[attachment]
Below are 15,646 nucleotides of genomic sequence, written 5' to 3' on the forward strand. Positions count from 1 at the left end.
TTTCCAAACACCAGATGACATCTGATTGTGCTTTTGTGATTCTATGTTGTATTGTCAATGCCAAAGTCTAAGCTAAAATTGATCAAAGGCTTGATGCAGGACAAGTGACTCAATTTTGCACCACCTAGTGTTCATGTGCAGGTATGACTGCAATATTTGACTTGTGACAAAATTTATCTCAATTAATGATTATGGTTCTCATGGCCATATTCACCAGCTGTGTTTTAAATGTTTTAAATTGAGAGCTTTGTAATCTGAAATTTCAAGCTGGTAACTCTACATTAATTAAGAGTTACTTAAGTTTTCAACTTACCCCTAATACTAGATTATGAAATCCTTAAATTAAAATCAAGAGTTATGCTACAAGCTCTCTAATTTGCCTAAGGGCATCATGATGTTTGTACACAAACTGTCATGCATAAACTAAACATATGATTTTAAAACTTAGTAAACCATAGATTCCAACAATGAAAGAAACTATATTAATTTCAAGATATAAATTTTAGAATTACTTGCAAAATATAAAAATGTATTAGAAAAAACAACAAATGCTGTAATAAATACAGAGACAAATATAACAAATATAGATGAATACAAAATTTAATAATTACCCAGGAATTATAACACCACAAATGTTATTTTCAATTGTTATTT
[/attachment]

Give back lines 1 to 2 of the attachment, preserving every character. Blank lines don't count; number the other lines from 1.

Below are 15,646 nucleotides of genomic sequence, written 5' to 3' on the forward strand. Positions count from 1 at the left end.
TTTCCAAACACCAGATGACATCTGATTGTGCTTTTGTGATTCTATGTTGTATTGTCAATGCCAAAGTCTAAGCTAAAATTGATCAAAGGCTTGATGCAGGACAAGTGACTCAATTTTGCACCACCTAGTGTTCATGTGCAGGTATGACTGCAATATTTGACTTGTGACAAAATTTATCTCAATTAATGATTATGGTTCTCATGGCCATATTCACCAGCTGTGTTTTAAATGTTTTAAATTGAGAGCTTTGTAATCTGAAATTTCAAGCTGGTAACTCTACATTAATTAAGAGTTACTTAAGTTTTCAACTTACCCCTAATACTAGATTATGAAATCCTTAAATTAAAATCAAGAGTTATGCTACAAGCTCTCTAATTTGCCTAAGGGCATCATGATGTTTGTACACAAACTGTCATGCATAAACTAAACATATGATTTTAAAACTTAGTAAACCATAGATTCCAACAATGAAAGAAACTATATTAATTTCAAGATATAAATTTTAGAATTACTTGCAAAATATAAAAATGTATTAGAAAAAACAACAAATGCTGTAATAAATACAGAGACAAATATAACAAATATAGATGAATACAAAATTTAATAATTACCCAGGAATTATAACACCACAAATGTTATTTTCAATTGTTATTT